In conclusion I would like to say that Louis Erdrich successfully captured the essence and the magic which she presented in a unique way, not only to fascinate the readers but to open their eyes to the struggle and pain that any minority faces in our modern world of taming the unknown, claiming the rights to things which are not of possession and the political struggle for power, a never-ending game of the power holders of the world.

A Role-reversing tale of the conspicuous sari in the Occident

Mukherjee’s tale of the role-reversing life style led by an Indian woman in the large city, not only is an eye opener to the male dominating society, but a fresh grasp of air filled with hope and equality to the ever existing marginalized minority also known as women. “In my red silk sari I’m conspicuous.”(p. 25), such bold statements from the author allows the reader from the start to enter the world as seen through the eyes of a woman, that knows her status in the world, yet is not complaining, instead holds her head up high and faces the difficulties with pride. This rarely described behavior was to me a candle light amid the thousand of street lights of the male domineering city. Mukherjee did a splendid job in welcoming her readers to the reality, in which she doesn’t nag and beg for pity, her character makes the differences she wishes to see, and that is what I believed made this short story a phenomenal accomplishment and a greatly influential mind feeding experience.

The heroine of the story depicts clearly and harshly the experience an immigrant faces in the new and alien place. “First, you don’t exist. Then you’re invisible. Then you’re funny. Then you’re disgusting.”(p. 26), quotations such as this one attacks with clarity the feelings that most keep locked inside and which even more people feel but are unable to turn into words. Her direct and honest, humane and merciless narration pinpoints the difficulties. But she is not the victim, quiet the opposite, the protagonist is an identity, that fights, that faces the reality and strikes back. We notice that Mukherjee’s story revolves and is fully narrated by a woman, who is not dependant on a man, in fact, the protagonist’s husband is the one who depends fully and in a sarcastically child-like manner needs and begs for her. This idea is clearly shown in the line on page 33 : “Tell me you need me. Panna, please tell me again.”

We notice that it is not only Panna’s husband who is placed beneath the critical microscope of a woman in the modern city, but other men are depicted as the women have been for so many years in literature. “Like many men in this country, he seems to me a displaced child, or even a woman, looking for something that passed him by, or for something that he can never have.”(p. 30). Quotations such as this one further prove the point that the male-dominating and constantly restated idea is one that should be looked at more closely, and after doing just that, Mukherjee proves to the readers that in fact it is the men who seem helpless and lost, unaware due to their egos of the state in which they are, parading their masculinity in an attempt to hide their insecurities and pain.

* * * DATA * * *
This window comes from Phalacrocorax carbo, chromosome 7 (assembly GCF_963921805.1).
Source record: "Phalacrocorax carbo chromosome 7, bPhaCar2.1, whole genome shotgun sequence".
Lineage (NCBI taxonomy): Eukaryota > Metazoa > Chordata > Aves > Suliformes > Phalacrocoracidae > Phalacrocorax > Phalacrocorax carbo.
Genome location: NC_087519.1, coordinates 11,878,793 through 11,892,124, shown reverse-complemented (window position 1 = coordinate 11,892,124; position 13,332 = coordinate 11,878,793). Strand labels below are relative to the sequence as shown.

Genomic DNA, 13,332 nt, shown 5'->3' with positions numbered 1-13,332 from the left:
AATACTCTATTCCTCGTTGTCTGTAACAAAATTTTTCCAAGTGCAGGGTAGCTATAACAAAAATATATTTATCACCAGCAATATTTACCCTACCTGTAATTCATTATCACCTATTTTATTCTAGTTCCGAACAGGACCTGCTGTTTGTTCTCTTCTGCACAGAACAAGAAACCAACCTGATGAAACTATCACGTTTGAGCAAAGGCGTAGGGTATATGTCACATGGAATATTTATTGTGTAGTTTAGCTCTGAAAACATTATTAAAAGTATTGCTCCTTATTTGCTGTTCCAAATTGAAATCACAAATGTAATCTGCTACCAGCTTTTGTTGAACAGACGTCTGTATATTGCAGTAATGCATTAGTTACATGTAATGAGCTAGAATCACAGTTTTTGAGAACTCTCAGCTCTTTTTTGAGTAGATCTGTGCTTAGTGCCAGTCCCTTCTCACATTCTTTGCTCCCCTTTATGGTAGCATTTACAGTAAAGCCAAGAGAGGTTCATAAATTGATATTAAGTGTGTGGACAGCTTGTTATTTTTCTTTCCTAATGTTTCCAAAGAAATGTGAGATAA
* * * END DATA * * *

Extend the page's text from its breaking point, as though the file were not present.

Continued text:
Despite all the qualities and strengths that Mukherjee gives her protagonist, we notice that Panna still is not completely comfortable in her shoes. The many echoes of the memory and nostalgia for the past plays a significant role in the story. To me personally, this is not a weakness, but a strength. At the end of the day, Panna is a woman, and her sentimental and feminine qualities must be present to complete her identity. By allowing the readers to see this side of Panna, Mukherjee places her on a pedestal of a complete woman in the big city, not fully conforming to the needs of the city, but battling all the opposing forces without having to let go of her true self. This was one the things that I found to be especially rewarding and worth of praise.

In conclusion, I would like to state that after completing this piece, not only have I found an incredibly interesting author whose works I will definitely make sure to look forward to reading in the near future, but also allowed me as a student of literature and a firm believer in the equality of the sexes to notice that there are some very strong and capable, witty and assertive literary activist, proving to the world that change happens only when we stay true to ourselves and take all the action we want to see into our own two hands and make it happen.